Ralph Breaks the Internet
Mission: Impossible - Fallout
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All Critics (19)
| Top Critics (9)
| Fresh (15)
| Rotten (4)
| DVD (1)
"Small Town Murder Songs" moves so deliberately, with such confident authority, that every small event takes on cumulative significance...
Beneath a deceptive calm, it uncovers a core of fear and loathing as ominous as the backwoods world of "Winter's Bone."
The soundtrack ... goes miles toward making what would be an unmanageably dour experience into an acute emotional resonance; the songs are freed to say more than the characters onscreen.
A redemption parable that occasionally finds balladlike lyricism in its biblical solemnity and oddball Lynchian rhythms.
Boldly succinct yet confident enough to take its time.
STMS succeeds as an Ontario Gothic mood piece, a story of alternately repressed and exploding passion.
... the film is only an hour-and-a-quarter long, and that's just as well; spells are hard to sustain. Yet it's big enough.
Atmospherically steeped in rural noir. . .Stormare's agonized face keeps the focus on more a tormented character study than a mystery. . .greatly heightened by rootsy songs.
Peter Stormare is a limited actor who only manages to exude the resolute nothingness of the role.
Stormare's performance towers over the flimsy story. Besides the effective ensemble acting, another asset is the outstanding cinematography. This captivatingly haunting crime drama never gets tiresome and knows when to bring the...
Why are recent movies about small towns with murderous secrets so good?
A lawman seeking redemption can't seem to escape sin in Ed Gass-Donnelly's haunting, rural drama.
A small-town Ontario sheriff in a Mennonite community must confront the demons of his past when his ex-lover's boyfriend is the prime suspect of a murder.
Joe Morgenstern of the Wall Street Journal sums up this film perfectly: the film "moves so deliberately, with such confident authority, that every small event takes on cumulative significance." Yes, but the slowness, or in Morgenstern's words, "deliberateness," of the film weighs on its subject. I think it's easy to know that the film knows where it's going, but that doesn't mean that we always do. And the title cards between the film's chapters are wholly unnecessary and do little to advance the plot or clarify the themes.
Peter Stormare is very good, creating a strong character out of subtle moments, and the rest of the cast rides on his coattails.
Overall, this is a good film, but it's pace can easily drag on the impatient viewer.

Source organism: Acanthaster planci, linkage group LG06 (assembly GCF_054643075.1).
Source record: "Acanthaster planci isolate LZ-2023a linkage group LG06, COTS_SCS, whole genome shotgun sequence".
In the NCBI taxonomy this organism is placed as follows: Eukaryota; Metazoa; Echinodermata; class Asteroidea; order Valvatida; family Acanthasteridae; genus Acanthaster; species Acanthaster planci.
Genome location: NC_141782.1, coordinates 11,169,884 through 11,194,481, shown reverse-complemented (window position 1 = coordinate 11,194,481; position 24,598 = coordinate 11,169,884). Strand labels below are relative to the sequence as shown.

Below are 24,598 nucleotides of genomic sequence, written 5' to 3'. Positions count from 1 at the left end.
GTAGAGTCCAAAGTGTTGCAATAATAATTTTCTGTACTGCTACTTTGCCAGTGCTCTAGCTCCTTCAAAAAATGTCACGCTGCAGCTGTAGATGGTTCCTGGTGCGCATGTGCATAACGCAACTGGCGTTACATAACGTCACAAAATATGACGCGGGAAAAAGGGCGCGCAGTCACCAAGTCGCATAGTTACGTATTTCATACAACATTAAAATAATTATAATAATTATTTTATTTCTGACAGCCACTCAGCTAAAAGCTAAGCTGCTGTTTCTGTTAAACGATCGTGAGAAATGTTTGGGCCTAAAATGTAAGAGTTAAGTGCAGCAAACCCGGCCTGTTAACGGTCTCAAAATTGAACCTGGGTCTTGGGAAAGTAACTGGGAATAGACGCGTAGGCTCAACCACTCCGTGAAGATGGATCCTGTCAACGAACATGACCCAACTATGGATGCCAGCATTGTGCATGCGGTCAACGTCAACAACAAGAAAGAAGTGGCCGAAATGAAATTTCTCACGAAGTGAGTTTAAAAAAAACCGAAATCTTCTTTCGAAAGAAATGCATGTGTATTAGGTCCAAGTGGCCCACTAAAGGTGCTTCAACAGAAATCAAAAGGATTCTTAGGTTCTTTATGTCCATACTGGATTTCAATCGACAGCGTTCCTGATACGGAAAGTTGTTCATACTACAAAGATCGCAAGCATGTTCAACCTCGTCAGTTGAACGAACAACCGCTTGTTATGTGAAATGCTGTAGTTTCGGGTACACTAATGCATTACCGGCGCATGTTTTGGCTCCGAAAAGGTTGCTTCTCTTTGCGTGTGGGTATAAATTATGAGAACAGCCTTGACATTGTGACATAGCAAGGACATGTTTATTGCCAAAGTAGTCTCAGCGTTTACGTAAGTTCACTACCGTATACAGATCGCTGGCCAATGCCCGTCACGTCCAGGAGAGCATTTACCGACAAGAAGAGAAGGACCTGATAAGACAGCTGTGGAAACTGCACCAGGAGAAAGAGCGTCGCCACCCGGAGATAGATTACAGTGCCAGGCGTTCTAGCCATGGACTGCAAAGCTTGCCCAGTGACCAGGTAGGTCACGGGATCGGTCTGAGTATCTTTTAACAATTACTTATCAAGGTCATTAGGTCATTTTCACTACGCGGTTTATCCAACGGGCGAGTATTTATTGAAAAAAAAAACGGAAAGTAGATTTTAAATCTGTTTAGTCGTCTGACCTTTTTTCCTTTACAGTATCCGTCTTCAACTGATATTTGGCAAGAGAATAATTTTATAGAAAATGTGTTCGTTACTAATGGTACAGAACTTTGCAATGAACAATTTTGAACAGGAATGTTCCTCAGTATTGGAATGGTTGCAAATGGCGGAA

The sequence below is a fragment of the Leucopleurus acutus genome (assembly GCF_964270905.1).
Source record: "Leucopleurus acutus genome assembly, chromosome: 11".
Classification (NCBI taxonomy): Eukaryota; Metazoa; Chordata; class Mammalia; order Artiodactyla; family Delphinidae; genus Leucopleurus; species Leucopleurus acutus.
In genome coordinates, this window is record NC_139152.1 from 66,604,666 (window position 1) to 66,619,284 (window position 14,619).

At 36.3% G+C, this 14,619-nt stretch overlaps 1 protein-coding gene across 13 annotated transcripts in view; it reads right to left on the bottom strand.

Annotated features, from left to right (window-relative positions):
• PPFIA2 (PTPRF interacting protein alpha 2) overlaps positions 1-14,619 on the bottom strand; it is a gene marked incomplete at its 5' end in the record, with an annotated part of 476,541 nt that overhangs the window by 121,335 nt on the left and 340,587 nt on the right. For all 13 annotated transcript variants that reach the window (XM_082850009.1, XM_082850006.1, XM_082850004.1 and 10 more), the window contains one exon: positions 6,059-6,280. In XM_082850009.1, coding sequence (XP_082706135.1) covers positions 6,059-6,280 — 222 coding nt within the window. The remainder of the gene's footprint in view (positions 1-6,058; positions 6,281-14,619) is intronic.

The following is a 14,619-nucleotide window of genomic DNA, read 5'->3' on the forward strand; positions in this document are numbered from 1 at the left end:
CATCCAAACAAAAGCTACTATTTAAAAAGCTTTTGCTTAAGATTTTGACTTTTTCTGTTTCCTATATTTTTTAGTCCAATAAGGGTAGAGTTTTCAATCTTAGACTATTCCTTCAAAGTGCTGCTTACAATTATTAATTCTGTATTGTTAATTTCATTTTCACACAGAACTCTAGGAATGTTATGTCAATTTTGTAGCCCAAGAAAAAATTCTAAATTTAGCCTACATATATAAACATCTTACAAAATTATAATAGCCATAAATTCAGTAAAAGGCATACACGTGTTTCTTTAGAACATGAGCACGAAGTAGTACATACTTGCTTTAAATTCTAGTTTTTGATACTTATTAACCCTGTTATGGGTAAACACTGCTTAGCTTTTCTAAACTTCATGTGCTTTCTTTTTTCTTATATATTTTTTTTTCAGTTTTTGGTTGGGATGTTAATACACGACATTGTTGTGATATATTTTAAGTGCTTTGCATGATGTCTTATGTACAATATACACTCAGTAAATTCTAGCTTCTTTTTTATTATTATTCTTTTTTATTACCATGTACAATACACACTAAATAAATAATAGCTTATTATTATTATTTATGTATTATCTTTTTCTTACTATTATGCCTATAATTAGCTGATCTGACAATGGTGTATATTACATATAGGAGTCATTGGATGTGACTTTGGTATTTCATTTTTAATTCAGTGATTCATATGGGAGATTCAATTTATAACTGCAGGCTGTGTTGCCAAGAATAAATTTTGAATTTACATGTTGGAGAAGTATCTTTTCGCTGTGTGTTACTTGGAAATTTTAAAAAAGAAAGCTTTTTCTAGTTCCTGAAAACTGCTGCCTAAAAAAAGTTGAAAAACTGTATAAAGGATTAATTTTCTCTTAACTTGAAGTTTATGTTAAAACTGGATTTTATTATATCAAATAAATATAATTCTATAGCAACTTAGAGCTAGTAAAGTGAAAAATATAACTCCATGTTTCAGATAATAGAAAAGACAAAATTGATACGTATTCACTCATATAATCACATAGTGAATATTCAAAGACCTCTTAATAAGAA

"Small Town Murder Songs" starts with Walter(Peter Stormare), a police chief, being baptized. That cannot prepare him emotionally for the discovery of the dead body of a young woman. At least, Detective Washington(Ari Cohen) arrives from the big city to help out. There is a break in the case when Walter recognizes the voice on the 911 tape as being Rita(Jill Hennessy) which leads to Steve(Stephen Eric McIntyre) who Walter had recently had an altercation with.
The best thing about the otherwise turgid "Small Town Murder Songs" is how much fun it is to watch Peter Stormare inhabit a character very different from the reprobates he usually plays.(Alas, the same cannot be said for Martha Plimpton.) In this story of a man wanting to escape or at least stop talking about his dangerous past, the main character is given a murky backstory while the mystery is simply glossed over. Even with its scant running time, the movie feels stretched to the limit. At least, the songs are cool.
if not for the terrible soundtrack i might have even rated this film a half a star higher. the music didnt fit in almost any scene of the entire film. having said that, this is an excellent small budget character study. in some spots the script left some things unsaid, and with a slightly longer running time the film could have fleshed out a few ideas better, but for a 1 hour and 16 minute movie this little crime story delivered extremely well. stormare was very good in the lead.
FIRST FLIXSTER REVIEW!
I liked this gritty little film. Understated performances all around in a dark and quite depressing story about a town a lot like the one I grew up in, and write bad fiction about... a body turns up, a cop finds it, the trail seems to point to his ex-wife's new boyfriend. Shit, meet fan. Tough and engrossing work, by times cliched or overwrought, but in other times strong for its simplicity. Thank you, Air Canada, for airing Canadian films. I don't know how else I would have wound up seeing this. On the whole, I'm glad I did.
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